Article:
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The revolution that wasn't

Technology has transformed almost every aspect of life from how people work in offices to how entertainment is consumed at home. So why has this explosion of innovation bypassed education?

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Technology has transformed almost every aspect of life from how people work in offices to how entertainment is consumed at home. So why has this explosion of innovation bypassed education?

In May last year, Bill Gates and Steve Jobs met for what would be the last time before Jobs' death at the age of 56. During the three-hour visit, the two men, who more than anyone defined the personal computing age, had much to talk about. "We were like the old guys in the industry looking back," Jobs told his biographer, Walter Isaacson.

Among their discussion topics was education. The two men, both dropouts from university, had at various times dreamed of transforming schools through the power of computing. Both now admitted that they had failed to do so. "They agreed that computers had, so far, made surprisingly little impact on schools - far less than in other realms of society such as media and medicine and law," Isaacson writes.

It was a tough admission to make, because the ambitions for education technology had always been so high. In 1966, when the first personal computers were beginning to reach the market at prices on a par with a comfortable family car, the Stanford University philosopher Patrick Suppes was experi-menting with the use of computers to teach reading and writ-ing to California schoolchildren. Despite using a computer the size of a large desk with data storage in the form of punched cards, he saw almost limitless potential in the technology.

"One can predict that, in a few years, millions of school-children will have access to what Philip of Macedon's son Alexander enjoyed as a royal prerogative: the services of a tutor as well-informed and as responsive as Aristotle," he wrote.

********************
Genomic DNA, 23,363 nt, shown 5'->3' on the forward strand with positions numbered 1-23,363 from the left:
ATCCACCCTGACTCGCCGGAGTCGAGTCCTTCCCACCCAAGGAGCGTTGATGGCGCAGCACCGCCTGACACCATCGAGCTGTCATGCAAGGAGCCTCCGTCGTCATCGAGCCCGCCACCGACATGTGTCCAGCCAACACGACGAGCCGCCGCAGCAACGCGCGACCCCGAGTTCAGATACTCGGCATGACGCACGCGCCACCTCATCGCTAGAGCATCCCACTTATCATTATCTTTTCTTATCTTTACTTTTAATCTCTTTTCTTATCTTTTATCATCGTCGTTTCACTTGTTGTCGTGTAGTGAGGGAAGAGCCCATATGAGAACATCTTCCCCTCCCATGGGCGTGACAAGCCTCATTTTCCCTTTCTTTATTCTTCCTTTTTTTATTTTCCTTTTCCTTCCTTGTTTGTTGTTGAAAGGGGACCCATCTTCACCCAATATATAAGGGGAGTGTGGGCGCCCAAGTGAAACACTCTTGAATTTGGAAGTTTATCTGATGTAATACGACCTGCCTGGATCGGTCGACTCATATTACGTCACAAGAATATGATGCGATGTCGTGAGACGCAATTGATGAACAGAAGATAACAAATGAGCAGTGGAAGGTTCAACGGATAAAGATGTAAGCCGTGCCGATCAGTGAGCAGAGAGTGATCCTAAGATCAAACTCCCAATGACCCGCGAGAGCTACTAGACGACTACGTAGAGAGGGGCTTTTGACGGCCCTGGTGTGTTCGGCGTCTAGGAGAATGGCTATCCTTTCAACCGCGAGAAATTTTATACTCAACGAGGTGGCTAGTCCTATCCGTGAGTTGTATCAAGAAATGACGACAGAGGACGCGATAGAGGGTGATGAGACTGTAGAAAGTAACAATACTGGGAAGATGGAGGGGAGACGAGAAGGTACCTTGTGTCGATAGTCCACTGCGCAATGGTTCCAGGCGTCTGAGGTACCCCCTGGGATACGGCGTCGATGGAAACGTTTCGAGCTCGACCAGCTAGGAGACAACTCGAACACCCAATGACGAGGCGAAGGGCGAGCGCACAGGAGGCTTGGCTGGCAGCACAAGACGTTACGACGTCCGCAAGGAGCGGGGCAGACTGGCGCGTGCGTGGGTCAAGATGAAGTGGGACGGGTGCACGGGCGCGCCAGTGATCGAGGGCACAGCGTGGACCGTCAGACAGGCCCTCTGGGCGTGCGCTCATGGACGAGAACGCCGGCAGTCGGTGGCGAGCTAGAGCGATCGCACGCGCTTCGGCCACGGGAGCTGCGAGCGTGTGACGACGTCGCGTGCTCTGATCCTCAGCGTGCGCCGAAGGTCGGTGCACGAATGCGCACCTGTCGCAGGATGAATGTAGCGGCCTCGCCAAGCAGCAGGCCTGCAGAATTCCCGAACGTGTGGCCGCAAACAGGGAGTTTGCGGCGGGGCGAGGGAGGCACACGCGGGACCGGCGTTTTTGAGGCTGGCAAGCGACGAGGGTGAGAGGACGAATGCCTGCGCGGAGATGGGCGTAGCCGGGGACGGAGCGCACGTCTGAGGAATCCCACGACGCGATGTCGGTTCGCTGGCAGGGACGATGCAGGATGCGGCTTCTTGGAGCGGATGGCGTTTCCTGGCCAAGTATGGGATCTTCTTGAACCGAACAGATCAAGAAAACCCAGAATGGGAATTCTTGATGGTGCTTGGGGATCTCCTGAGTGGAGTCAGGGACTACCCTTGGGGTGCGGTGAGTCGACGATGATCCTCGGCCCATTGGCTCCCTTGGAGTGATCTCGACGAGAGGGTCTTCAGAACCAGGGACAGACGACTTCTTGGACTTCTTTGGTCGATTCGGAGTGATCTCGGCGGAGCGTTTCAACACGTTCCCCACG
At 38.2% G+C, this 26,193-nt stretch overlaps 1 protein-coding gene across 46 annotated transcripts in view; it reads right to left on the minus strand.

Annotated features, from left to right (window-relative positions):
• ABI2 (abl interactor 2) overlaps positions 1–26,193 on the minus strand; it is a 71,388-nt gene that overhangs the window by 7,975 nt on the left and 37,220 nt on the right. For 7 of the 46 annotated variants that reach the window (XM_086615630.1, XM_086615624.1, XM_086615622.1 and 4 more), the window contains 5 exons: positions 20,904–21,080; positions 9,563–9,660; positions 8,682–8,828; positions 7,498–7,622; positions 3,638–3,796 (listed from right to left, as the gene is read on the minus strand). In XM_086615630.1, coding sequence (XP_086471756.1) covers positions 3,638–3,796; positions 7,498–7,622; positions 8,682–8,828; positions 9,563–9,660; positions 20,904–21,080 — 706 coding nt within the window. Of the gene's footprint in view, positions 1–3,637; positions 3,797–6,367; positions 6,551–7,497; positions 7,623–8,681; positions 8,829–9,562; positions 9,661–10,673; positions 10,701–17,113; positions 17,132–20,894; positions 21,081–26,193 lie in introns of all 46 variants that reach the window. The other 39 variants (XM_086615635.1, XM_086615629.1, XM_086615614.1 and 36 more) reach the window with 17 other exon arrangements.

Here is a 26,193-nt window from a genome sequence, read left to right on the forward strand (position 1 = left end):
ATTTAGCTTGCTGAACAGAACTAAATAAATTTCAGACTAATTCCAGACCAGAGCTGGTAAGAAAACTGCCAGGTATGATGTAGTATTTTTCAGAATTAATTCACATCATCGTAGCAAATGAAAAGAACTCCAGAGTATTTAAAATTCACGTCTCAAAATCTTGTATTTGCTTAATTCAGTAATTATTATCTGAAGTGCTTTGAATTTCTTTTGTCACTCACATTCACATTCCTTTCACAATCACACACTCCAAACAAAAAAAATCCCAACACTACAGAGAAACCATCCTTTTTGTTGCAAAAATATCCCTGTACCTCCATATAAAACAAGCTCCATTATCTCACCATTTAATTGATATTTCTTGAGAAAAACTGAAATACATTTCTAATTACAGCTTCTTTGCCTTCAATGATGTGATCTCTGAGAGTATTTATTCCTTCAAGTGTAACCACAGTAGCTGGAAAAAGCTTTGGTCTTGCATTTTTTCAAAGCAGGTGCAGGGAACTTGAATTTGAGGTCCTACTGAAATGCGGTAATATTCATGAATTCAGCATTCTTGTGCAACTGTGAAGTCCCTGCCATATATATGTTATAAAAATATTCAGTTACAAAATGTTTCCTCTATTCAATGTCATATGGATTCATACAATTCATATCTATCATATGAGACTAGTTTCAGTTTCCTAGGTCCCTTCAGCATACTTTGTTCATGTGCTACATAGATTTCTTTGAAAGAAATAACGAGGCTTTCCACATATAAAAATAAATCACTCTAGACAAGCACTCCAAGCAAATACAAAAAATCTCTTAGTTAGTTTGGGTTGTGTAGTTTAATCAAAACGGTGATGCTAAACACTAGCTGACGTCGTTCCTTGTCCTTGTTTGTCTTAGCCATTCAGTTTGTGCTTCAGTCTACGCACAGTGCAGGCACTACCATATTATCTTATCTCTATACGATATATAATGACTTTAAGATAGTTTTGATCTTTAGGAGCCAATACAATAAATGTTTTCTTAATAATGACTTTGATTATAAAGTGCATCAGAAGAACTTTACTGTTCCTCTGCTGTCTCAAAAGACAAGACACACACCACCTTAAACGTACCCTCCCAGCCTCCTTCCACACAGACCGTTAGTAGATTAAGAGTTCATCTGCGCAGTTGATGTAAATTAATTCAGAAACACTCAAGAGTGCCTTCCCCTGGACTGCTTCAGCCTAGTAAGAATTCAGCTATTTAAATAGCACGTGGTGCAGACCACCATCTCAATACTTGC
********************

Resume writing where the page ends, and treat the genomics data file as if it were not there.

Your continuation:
With less fanciful language, Gates continues to talk about students watching lectures and video lessons on their machines and using classroom time for discussions and problem solving. He argues that computers and mobile devices will have to focus more on personalised lessons and providing motivational feedback. This view is echoed by Valerie Thompson, chief executive of the e-Learning Foundation. "This has the potential to deliver the personalised learning agenda that we've been talking about for the past 10 years," she says.

But as Suppes' remark makes clear, a personal and responsive education facilitated by computers has been dreamed about for much longer than that. And for most it is still nothing more than that; a dream.

While there are many examples of exciting innovation such as "flipped learning" - in which pupils view a lecture as homework ahead of a teacher-led lesson that is used for problem solving and queries - these are still sporadic, and the mainstream education world largely gapes at them agog.

Technology as a cause has always had to contend with a backlash from those who see it not as a route to a more personal style of learning but as a barrier to the social interaction at the heart of teaching. Now that backlash is getting support from an unexpected source: Silicon Valley executives. According to a New York Times report, many of them are sending their children to the Waldorf School of the Peninsula in Los Altos, California, which frowns on the use of technology until the age of about 13. "The idea that an app on an iPad can better teach my kids to read or do arithmetic - that's ridiculous," says one executive.

So why has there been no revolution in education to match what desktop publishing and then the internet did to the media; or what new diagnostic tools or the computing power to sequence the human genome are doing to medicine? What could bring such a change about? Like most revolutions, there are issues partly of economics and partly of ideology.

You can read the full article in the January 13 issue of TES.

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